FIG. 2 illustrates a modified type of the standard electrode device. The concentration cell shown in FIG. 2 has the same arrangement as that of FIG. 1, excepting that electrode rod 7, insulating porcelain pipe 8 and hardened cement mortar 10 of FIG. 1 are replaced by a carbon rod 15 provided with a guard lid 14 at the top.

The method of this invention enables a routine analysis to be completed in less than 30 seconds, permitting the efficient production of aluminum alloys of constant quality.

This invention will be more fully understood by reference to the following example.

In a concentration cell constructed as shown in FIG. 1, a platinum electrode rod had its lower end portion dipped in a bath of Cu-Al alloy containing an unknown amount of aluminum, the temperature of said bath being 1100 C. There was also dipped in said bath a standard electrode device constructed by holding 50 g. of molten pure aluminum in a blind dense alumina tube and dipping the lower end portion of a platinum electrode wire in said molten pure aluminum, whose temperature was also 1100 C. At this condition, the electromotive force of the concentration cell was measured. The millivoltmeter attached to the cell indicated 350 mv. in about 10 seconds after the cell was started, and later maintained this voltage.

Prior to the above-mentioned determination of electromotive force, there had been provided a calibration graph. The cell was previously operated under the same condition each time to measure its electromotive forces corresponding to three kinds of molten Cu-Al alloy samples containing 0.02%, 0.5% and 1.0% by weight of aluminum respectively, the resultant electromotive forces indicating 510 mv., 205 mv. and m-v. respectively. Said electromotive forces plotted on a graph provided a calibration curve A shown in FIG. 3. Reference to the calibration curve A immediately determined the aluminum content corresponding to the afore-mentioned measured electromotive force of 350 mv. to be 0.09 weight percent.

What we claim is:

1. A method for quick quantitative analysis of the content of metallic aluminum in a bath of molten metals which comprises the steps of (a) providing a concentration cell containing a nonmeltable electrode rod and a standard electrode device, both of which have the lower end portions dipped in a bath of molten metals, said standard electrode device substantially consisting of a blind dense alumina tube, a molten mass of metallic aluminium received at the bottom of said alumina tube, and another nonmeltable electrode rod having its lower end portion dipped in said molten mass;

(b) measuring the potential difference between the two nonmeltable electrode rods in the step of (a); and

(c) determining the unknown content of aluminum in the bath of molten metals with reference to a calibration graph previously prepared from data on the different known aluminum concentrations in a plurality of samples by operating the same type of concentration cell as described above under the same conditions each time.

2. The method according to claim 1, wherein the nonmeltable electrode rods are made of a metal selected from the group consisting of molybdenum, tungsten, rhodium and platinum.

3. The method according to claim 1, wherein the nonmeltable electrode rod in the standard single electrode device is made of carbon.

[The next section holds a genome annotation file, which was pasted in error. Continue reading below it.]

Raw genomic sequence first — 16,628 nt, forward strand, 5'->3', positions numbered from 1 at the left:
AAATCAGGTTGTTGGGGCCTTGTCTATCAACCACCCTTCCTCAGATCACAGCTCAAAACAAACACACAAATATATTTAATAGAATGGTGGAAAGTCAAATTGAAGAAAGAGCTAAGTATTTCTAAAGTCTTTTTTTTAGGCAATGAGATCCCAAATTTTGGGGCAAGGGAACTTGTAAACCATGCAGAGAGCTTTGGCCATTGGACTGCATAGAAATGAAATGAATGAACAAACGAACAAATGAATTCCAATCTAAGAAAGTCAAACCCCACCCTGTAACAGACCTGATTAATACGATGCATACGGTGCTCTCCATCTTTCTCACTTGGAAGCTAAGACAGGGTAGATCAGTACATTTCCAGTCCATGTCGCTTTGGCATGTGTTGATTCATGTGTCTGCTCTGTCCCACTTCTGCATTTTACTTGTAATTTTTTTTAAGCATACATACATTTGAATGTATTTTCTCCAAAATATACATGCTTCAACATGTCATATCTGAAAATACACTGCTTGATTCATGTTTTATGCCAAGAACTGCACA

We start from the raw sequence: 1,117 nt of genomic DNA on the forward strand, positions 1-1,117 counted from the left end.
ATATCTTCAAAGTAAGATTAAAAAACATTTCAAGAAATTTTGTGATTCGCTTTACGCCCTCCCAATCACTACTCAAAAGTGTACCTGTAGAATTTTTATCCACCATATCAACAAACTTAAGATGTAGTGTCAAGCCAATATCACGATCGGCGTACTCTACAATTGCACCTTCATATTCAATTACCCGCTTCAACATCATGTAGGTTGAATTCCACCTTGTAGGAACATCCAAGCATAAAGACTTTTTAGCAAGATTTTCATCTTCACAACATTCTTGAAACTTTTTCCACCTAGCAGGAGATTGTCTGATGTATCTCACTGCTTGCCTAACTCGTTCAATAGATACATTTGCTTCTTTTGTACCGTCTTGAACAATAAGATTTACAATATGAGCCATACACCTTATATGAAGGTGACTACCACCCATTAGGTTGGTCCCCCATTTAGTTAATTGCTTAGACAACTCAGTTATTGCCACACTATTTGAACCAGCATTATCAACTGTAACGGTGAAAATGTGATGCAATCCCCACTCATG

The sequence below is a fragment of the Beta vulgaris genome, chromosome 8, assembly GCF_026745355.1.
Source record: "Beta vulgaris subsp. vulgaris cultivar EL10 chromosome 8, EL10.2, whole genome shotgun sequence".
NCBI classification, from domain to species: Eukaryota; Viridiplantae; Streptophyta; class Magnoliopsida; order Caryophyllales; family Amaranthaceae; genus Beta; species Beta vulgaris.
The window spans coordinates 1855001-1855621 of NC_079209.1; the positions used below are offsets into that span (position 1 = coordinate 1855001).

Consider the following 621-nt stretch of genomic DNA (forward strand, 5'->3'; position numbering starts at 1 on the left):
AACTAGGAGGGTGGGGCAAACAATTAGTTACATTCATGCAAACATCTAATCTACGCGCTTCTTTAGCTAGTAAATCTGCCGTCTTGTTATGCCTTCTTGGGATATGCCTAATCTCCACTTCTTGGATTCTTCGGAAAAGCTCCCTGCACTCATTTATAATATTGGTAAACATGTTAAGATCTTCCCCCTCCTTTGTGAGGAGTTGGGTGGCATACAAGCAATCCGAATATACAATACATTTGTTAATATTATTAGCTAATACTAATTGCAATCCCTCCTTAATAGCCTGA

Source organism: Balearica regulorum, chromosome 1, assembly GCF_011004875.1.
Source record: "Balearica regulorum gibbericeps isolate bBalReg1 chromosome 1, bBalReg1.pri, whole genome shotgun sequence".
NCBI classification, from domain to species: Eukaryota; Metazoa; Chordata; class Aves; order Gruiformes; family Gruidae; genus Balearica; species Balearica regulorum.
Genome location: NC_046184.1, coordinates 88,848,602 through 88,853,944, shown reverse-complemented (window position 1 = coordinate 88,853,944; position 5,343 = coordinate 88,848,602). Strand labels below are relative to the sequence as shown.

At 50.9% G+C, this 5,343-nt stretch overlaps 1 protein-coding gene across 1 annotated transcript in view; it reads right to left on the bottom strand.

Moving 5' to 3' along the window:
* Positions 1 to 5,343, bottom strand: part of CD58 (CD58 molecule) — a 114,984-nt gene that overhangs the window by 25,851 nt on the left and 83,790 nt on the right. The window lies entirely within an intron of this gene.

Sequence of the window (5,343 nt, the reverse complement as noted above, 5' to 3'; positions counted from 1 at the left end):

4. The method according to claim 1, wherein the blind dense alumina tube is made of a spinel-type compound selected from the group consisting of A1 0 MgO-Al o MnO'Al2O FGO'Al O NiO'A1203, cuO'Ai203 and ZnO'A1203.

5. The method according to claim 1, wherein the blind dense alumina tube is made of 3Al O -2SiO References Cited UNITED STATES PATENTS 3,404,036 10/1968 Kummer et al 136-86 A 3,400,054 9/1968 Ruka et al 204-1 T 3,403,090 9/1968 Tajiri et a1 204- S 3,619,381 11/1971 'Fitterer 204-195 S FOREIGN PATENTS 1,189,365 4/1970 Great Britain 136-86 F OTHER REFERENCES Journal of Physical Chemistry, vol. 68, No. 9, September 1964, pp. 2444-9.

Trans. of the Metallurgical Soc. of AIME, vol. 236, January 1966, pp. 88-94.

TA-HSUNG TUNG, Primary Examiner US. Cl. X.R. 204-195 S

Referenced by
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US4166019 *Apr 4, 1977Aug 28, 1979General Electric CompanyElectrochemical oxygen meter
US4533642 *Apr 26, 1982Aug 6, 1985Stelco Inc.Metal analysis for acid-soluble elements
US4601810 *Oct 3, 1985Jul 22, 1986General Motors CorporationElectrochemical probe for measuring magnesium concentration in molten aluminum
US4645571 *Nov 23, 1984Feb 24, 1987La Corporation De L'ecole PolytechniqueMethod and apparatus for the continuous monitoring of specific elements in molten substances containing same
US5336389 *Jun 8, 1992Aug 9, 1994Her Majesty The Queen In Right Of Canada, As Represented By The Minister Of Energy, Mines And ResourcesLong lasting alkali and alkaline earth metal sensor
US5342489 *Oct 15, 1990Aug 30, 1994Yamari Electronite KabushikigaishaMelting specific metal with slag, measuring oxygen activity of metal, correlating to slag
US5393400 *Nov 8, 1991Feb 28, 1995Yamari Sangyo Kabushiki KaishaUsing melt as measuring electrode while a pure form of that metal is used as standard electrode
US6074547 *Aug 14, 1998Jun 13, 2000Wacker Siltronic Gesellschaft Fur Halbleitermaterialien AgProcess and device for measuring the oxygen potential in a silicon melt
US6693443Mar 30, 2001Feb 17, 2004Worcester Polytechnic InstituteForcing migration of particles in fluid metal to measurement region, controlling surface characteristic of fluid metal in measurement region by flowing gas stream over surface, detecting particles in measurement region
Classifications
U.S. Classification205/790, 204/422
International ClassificationB22D2/00, G01N33/20, G01N27/406, G01N27/416
Cooperative ClassificationG01N27/4166
European ClassificationG01N27/416E